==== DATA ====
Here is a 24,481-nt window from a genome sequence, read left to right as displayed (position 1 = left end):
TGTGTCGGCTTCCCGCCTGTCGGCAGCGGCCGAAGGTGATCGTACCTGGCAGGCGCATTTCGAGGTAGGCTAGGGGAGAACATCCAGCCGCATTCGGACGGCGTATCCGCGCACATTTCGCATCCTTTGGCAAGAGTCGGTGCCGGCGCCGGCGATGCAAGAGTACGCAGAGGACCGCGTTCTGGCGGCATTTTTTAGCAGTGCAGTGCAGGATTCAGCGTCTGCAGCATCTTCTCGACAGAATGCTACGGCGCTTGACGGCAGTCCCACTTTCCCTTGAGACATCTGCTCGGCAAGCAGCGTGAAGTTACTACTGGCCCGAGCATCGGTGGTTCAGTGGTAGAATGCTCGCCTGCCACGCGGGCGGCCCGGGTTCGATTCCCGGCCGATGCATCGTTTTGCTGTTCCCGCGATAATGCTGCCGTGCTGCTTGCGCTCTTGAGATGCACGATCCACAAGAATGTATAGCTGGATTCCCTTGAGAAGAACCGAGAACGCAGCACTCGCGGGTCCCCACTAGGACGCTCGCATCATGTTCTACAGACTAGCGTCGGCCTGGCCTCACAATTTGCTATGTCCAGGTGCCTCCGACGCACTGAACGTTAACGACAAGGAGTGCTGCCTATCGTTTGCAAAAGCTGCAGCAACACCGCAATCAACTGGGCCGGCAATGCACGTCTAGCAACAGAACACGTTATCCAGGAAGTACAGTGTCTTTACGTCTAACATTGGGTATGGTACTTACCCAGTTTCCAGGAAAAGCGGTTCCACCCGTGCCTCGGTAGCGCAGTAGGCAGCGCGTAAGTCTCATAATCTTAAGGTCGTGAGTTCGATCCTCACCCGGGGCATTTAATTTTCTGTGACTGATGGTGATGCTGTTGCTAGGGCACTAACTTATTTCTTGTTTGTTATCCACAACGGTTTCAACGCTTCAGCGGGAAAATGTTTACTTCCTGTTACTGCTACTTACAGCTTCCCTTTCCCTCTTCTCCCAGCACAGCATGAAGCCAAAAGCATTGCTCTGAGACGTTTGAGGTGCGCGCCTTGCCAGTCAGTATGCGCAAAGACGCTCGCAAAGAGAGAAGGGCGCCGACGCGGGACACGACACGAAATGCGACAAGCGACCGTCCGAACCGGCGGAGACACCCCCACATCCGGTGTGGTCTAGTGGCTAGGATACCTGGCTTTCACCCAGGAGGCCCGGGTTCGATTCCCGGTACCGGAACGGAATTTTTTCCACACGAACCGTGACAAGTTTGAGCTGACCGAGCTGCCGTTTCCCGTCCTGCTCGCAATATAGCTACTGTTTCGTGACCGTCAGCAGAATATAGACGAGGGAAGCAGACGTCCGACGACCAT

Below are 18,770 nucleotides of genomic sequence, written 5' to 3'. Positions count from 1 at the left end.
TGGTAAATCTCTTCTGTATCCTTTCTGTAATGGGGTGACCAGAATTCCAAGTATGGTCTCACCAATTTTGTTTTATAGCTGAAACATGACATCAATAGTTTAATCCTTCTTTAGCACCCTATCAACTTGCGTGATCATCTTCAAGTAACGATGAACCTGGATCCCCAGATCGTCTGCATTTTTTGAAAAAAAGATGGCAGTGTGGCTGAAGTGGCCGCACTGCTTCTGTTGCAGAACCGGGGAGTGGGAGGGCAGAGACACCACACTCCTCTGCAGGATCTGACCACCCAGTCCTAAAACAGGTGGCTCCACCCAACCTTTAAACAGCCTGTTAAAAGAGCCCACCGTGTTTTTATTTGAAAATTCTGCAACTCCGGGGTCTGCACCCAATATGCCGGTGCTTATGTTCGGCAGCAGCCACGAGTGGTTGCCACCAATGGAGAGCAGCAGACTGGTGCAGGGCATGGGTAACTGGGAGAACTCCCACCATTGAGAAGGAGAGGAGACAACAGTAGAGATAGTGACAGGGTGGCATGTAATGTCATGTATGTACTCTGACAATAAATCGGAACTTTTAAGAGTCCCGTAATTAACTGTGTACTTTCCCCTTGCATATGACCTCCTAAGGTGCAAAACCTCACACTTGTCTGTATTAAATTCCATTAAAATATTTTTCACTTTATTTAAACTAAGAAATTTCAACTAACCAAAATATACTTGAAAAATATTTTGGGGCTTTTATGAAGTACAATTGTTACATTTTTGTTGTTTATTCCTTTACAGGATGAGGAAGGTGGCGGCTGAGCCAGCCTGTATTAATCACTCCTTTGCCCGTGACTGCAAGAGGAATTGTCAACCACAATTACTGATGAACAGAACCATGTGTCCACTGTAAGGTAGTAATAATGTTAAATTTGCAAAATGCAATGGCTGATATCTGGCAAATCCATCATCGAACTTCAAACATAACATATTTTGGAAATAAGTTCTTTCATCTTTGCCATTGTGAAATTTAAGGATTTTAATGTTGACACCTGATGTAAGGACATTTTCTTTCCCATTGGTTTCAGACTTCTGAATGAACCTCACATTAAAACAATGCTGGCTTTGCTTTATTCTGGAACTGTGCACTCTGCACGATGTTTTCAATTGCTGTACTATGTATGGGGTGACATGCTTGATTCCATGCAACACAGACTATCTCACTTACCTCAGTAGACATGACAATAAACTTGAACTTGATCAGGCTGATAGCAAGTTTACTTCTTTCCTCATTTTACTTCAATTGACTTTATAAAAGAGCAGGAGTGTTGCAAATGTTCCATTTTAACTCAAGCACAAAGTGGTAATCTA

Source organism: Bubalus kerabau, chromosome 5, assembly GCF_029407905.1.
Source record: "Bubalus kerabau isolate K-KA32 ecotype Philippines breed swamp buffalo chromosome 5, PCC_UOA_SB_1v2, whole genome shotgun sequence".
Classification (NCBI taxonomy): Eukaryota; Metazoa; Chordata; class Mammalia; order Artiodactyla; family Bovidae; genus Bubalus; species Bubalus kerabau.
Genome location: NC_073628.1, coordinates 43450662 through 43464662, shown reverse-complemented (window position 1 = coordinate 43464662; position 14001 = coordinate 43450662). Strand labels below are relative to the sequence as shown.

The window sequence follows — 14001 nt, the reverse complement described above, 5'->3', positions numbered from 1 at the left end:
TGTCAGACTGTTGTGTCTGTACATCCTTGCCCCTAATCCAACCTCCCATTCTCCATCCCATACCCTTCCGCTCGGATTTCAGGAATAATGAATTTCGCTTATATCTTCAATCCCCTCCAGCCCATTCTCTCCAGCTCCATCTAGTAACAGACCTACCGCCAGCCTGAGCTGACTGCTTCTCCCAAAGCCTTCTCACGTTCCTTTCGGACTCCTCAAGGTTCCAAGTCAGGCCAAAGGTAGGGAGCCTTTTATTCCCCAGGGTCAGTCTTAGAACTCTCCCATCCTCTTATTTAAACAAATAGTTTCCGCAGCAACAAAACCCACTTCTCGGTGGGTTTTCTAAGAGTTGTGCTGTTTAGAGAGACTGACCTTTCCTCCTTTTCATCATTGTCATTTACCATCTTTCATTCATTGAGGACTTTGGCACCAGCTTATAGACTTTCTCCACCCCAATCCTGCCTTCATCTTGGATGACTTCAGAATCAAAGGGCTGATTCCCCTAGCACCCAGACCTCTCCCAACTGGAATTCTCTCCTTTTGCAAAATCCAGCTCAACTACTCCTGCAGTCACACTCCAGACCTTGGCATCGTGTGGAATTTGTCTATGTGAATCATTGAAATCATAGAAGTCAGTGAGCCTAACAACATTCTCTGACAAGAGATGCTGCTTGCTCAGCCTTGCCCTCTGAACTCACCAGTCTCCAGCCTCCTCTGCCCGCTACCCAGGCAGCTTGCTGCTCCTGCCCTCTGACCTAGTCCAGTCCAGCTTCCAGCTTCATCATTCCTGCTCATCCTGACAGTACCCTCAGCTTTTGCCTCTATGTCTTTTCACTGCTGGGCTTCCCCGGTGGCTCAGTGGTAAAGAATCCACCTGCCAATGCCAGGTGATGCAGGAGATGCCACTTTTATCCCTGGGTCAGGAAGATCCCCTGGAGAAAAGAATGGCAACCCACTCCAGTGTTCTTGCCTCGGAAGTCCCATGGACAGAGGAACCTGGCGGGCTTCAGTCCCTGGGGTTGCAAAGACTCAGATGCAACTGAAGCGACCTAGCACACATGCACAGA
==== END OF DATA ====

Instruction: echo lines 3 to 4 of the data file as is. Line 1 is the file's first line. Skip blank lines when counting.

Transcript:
Below are 18,770 nucleotides of genomic sequence, written 5' to 3'. Positions count from 1 at the left end.
TGGTAAATCTCTTCTGTATCCTTTCTGTAATGGGGTGACCAGAATTCCAAGTATGGTCTCACCAATTTTGTTTTATAGCTGAAACATGACATCAATAGTTTAATCCTTCTTTAGCACCCTATCAACTTGCGTGATCATCTTCAAGTAACGATGAACCTGGATCCCCAGATCGTCTGCATTTTTTGAAAAAAAGATGGCAGTGTGGCTGAAGTGGCCGCACTGCTTCTGTTGCAGAACCGGGGAGTGGGAGGGCAGAGACACCACACTCCTCTGCAGGATCTGACCACCCAGTCCTAAAACAGGTGGCTCCACCCAACCTTTAAACAGCCTGTTAAAAGAGCCCACCGTGTTTTTATTTGAAAATTCTGCAACTCCGGGGTCTGCACCCAATATGCCGGTGCTTATGTTCGGCAGCAGCCACGAGTGGTTGCCACCAATGGAGAGCAGCAGACTGGTGCAGGGCATGGGTAACTGGGAGAACTCCCACCATTGAGAAGGAGAGGAGACAACAGTAGAGATAGTGACAGGGTGGCATGTAATGTCATGTATGTACTCTGACAATAAATCGGAACTTTTAAGAGTCCCGTAATTAACTGTGTACTTTCCCCTTGCATATGACCTCCTAAGGTGCAAAACCTCACACTTGTCTGTATTAAATTCCATTAAAATATTTTTCACTTTATTTAAACTAAGAAATTTCAACTAACCAAAATATACTTGAAAAATATTTTGGGGCTTTTATGAAGTACAATTGTTACATTTTTGTTGTTTATTCCTTTACAGGATGAGGAAGGTGGCGGCTGAGCCAGCCTGTATTAATCACTCCTTTGCCCGTGACTGCAAGAGGAATTGTCAACCACAATTACTGATGAACAGAACCATGTGTCCACTGTAAGGTAGTAATAATGTTAAATTTGCAAAATGCAATGGCTGATATCTGGCAAATCCATCATCGAACTTCAAACATAACATATTTTGGAAATAAGTTCTTTCATCTTTGCCATTGTGAAATTTAAGGATTTTAATGTTGACACCTGATGTAAGGACATTTTCTTTCCCATTGGTTTCAGACTTCTGAATGAACCTCACATTAAAACAATGCTGGCTTTGCTTTATTCTGGAACTGTGCACTCTGCACGATGTTTTCAATTGCTGTACTATGTATGGGGTGACATGCTTGATTCCATGCAACACAGACTATCTCACTTACCTCAGTAGACATGACAATAAACTTGAACTTGATCAGGCTGATAGCAAGTTTACTTCTTTCCTCATTTTACTTCAATTGACTTTATAAAAGAGCAGGAGTGTTGCAAATGTTCCATTTTAACTCAAGCACAAAGTGGTAATCTA